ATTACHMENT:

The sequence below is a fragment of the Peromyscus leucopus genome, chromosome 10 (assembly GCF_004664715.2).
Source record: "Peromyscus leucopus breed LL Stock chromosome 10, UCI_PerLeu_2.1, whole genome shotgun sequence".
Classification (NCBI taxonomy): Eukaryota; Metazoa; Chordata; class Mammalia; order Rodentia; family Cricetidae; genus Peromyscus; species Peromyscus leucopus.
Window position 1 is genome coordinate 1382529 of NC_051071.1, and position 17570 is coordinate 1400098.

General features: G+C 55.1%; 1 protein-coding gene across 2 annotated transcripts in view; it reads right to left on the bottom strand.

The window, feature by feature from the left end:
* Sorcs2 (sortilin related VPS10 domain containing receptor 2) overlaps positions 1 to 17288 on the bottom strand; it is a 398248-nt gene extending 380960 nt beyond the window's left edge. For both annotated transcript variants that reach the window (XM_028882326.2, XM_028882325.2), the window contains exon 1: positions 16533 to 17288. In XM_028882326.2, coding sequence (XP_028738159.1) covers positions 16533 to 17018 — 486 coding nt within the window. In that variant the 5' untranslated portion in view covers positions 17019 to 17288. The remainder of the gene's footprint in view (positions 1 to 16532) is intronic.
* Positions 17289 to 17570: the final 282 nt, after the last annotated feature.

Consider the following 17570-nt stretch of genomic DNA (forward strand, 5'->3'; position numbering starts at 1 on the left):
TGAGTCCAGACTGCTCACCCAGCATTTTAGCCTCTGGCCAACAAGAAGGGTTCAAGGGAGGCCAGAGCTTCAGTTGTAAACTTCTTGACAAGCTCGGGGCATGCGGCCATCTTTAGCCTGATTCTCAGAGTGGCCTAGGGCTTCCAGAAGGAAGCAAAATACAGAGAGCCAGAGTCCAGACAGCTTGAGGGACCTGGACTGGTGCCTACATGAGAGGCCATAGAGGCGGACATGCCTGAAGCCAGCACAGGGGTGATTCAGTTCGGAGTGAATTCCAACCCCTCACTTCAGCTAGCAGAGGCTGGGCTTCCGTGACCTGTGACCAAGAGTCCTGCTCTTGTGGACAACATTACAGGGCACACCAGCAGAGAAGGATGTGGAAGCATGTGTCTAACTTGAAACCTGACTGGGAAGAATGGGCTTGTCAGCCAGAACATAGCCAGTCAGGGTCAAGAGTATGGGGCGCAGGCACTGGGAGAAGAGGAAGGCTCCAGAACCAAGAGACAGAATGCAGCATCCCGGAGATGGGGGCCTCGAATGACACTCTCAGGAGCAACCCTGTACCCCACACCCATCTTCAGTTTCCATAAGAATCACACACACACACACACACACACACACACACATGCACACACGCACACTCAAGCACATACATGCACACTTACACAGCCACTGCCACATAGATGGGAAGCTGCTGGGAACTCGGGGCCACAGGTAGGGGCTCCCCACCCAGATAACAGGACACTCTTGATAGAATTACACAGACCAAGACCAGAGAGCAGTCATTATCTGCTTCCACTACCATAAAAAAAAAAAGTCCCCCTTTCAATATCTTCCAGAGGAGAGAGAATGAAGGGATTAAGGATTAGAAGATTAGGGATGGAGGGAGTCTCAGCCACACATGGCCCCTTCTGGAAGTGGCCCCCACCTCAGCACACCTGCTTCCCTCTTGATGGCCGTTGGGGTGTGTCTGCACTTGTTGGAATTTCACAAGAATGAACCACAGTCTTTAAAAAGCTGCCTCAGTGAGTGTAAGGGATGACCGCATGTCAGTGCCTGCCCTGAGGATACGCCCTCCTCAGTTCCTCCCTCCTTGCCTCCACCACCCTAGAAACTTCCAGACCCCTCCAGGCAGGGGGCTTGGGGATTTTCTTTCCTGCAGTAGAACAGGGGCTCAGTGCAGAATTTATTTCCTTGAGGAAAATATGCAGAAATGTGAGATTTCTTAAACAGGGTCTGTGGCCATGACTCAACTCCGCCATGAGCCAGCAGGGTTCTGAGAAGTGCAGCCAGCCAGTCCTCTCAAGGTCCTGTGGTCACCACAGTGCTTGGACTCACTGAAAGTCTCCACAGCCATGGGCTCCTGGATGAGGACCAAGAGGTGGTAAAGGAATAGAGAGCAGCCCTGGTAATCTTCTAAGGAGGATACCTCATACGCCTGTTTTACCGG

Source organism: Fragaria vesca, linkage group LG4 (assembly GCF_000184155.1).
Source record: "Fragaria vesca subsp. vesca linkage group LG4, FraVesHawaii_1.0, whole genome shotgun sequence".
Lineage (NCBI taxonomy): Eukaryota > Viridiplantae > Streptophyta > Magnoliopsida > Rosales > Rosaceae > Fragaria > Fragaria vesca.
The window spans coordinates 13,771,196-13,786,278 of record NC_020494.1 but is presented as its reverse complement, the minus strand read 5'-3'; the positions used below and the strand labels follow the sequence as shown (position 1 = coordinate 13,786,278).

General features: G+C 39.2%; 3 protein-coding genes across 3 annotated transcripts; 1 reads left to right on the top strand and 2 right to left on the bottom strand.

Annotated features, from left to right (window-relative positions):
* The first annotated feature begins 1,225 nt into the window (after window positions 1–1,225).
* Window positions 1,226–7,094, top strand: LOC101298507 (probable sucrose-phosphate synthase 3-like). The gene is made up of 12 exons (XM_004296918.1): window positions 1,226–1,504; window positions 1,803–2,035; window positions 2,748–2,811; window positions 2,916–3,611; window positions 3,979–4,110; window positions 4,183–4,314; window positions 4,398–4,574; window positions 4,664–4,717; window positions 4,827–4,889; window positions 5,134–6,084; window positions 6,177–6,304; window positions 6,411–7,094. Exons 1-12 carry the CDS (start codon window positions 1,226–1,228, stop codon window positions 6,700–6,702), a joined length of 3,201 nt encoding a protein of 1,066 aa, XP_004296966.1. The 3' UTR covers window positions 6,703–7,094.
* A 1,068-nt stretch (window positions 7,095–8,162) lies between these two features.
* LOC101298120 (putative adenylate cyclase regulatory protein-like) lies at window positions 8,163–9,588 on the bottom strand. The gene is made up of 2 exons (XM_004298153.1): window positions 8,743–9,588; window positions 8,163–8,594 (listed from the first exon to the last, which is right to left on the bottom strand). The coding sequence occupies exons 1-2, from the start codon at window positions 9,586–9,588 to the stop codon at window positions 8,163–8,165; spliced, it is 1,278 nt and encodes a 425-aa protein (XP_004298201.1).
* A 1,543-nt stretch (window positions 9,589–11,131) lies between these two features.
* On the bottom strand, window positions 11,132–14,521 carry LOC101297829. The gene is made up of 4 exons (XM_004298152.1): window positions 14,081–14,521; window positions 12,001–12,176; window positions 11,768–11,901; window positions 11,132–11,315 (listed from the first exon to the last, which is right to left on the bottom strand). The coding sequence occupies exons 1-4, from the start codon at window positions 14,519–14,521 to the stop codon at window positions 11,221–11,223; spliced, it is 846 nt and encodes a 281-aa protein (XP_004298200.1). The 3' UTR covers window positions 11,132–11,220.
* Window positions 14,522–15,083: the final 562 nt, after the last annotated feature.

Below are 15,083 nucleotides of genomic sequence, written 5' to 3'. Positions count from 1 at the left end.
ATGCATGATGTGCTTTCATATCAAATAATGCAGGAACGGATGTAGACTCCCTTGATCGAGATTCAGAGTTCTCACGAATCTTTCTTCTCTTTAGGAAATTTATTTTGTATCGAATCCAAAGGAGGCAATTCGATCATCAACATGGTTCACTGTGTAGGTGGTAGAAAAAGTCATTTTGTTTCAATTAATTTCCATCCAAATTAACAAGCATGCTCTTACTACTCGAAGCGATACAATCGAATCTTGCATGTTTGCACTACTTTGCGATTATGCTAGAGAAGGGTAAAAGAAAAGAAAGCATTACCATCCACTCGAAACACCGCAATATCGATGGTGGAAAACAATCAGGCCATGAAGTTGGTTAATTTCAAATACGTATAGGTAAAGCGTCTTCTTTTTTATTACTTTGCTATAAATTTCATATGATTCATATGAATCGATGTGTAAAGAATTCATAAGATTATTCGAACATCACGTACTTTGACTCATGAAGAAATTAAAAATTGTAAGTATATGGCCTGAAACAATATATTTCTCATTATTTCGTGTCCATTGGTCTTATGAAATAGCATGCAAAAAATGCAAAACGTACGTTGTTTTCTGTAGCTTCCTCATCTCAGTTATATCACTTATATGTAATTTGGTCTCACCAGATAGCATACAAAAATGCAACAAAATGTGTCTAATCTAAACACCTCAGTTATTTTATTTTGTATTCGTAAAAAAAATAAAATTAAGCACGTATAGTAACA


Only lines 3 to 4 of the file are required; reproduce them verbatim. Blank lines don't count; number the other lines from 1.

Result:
Classification (NCBI taxonomy): Eukaryota; Metazoa; Chordata; class Mammalia; order Rodentia; family Cricetidae; genus Peromyscus; species Peromyscus leucopus.
Window position 1 is genome coordinate 1382529 of NC_051071.1, and position 17570 is coordinate 1400098.